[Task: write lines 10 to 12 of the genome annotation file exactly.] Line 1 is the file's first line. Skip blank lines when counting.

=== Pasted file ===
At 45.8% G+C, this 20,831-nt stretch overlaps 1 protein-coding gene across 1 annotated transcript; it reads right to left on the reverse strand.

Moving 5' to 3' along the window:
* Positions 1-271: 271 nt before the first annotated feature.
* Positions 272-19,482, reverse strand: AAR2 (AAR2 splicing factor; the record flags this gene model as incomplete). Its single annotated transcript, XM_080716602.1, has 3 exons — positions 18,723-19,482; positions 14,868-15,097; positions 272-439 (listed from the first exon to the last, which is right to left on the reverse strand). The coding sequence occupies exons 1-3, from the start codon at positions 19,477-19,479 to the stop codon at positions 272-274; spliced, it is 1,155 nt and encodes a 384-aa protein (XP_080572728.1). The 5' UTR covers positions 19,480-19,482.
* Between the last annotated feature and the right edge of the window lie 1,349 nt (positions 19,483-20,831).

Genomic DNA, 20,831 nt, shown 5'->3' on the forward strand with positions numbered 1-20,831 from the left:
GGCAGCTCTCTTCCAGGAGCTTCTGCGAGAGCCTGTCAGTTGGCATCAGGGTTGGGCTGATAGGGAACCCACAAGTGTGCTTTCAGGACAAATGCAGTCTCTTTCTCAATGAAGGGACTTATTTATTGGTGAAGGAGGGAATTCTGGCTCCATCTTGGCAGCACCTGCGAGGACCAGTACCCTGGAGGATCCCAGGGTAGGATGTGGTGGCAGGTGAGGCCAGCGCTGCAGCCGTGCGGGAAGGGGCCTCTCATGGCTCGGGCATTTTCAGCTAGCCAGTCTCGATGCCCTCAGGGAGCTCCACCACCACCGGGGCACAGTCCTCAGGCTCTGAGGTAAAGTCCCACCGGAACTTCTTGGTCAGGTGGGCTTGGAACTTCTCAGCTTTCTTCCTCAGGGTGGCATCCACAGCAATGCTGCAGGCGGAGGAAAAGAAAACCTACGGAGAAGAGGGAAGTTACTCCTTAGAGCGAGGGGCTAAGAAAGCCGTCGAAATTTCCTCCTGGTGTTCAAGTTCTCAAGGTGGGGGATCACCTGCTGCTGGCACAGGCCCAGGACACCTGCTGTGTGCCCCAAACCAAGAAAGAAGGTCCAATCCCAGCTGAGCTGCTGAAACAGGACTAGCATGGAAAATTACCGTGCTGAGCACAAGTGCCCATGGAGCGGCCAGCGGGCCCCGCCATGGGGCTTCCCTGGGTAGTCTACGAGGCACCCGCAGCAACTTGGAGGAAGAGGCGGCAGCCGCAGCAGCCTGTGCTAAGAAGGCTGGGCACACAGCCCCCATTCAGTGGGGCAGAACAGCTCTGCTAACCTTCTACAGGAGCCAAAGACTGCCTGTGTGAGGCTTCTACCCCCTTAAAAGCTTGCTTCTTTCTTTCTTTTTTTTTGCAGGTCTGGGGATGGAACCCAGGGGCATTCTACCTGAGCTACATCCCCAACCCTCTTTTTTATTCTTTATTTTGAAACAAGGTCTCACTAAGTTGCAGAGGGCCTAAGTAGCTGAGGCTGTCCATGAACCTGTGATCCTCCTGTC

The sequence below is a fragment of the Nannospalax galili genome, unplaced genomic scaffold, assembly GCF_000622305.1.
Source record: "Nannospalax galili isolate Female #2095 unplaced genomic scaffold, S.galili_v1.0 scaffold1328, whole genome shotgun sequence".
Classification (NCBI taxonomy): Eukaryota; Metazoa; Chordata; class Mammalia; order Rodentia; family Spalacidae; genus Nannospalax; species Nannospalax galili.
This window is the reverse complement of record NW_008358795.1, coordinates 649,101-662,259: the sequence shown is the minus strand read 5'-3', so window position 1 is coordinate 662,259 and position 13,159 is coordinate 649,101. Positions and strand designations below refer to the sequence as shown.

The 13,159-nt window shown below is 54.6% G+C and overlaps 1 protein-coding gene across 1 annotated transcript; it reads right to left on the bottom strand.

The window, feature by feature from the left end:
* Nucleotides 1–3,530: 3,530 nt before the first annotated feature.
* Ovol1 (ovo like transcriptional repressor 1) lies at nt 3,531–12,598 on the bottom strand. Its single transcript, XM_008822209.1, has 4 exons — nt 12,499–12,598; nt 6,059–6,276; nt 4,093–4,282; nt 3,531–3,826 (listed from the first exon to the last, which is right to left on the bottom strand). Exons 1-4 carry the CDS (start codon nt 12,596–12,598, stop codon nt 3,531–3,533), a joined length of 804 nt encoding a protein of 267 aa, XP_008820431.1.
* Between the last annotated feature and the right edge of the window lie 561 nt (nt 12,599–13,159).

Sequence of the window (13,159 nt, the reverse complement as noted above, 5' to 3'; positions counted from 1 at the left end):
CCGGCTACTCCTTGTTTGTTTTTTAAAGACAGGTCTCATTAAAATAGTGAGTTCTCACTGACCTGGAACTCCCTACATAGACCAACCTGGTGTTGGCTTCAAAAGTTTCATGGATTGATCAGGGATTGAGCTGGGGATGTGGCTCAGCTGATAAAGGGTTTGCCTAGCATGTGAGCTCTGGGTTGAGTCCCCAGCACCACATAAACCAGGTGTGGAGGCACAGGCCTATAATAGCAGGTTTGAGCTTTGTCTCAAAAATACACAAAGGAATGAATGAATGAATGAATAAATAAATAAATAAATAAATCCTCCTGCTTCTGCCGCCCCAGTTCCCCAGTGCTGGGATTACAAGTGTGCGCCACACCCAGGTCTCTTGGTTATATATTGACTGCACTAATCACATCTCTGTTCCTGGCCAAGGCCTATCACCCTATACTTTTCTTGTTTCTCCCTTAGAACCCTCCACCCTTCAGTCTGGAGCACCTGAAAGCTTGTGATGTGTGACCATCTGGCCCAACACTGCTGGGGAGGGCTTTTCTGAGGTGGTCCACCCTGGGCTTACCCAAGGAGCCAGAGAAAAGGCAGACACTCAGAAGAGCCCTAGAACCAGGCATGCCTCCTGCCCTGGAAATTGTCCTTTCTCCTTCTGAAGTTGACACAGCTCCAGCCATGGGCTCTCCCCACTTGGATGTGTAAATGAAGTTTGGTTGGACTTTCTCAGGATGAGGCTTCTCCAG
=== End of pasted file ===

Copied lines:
Classification (NCBI taxonomy): Eukaryota; Metazoa; Chordata; class Mammalia; order Rodentia; family Spalacidae; genus Nannospalax; species Nannospalax galili.
This window is the reverse complement of record NW_008358795.1, coordinates 649,101-662,259: the sequence shown is the minus strand read 5'-3', so window position 1 is coordinate 662,259 and position 13,159 is coordinate 649,101. Positions and strand designations below refer to the sequence as shown.

The 13,159-nt window shown below is 54.6% G+C and overlaps 1 protein-coding gene across 1 annotated transcript; it reads right to left on the bottom strand.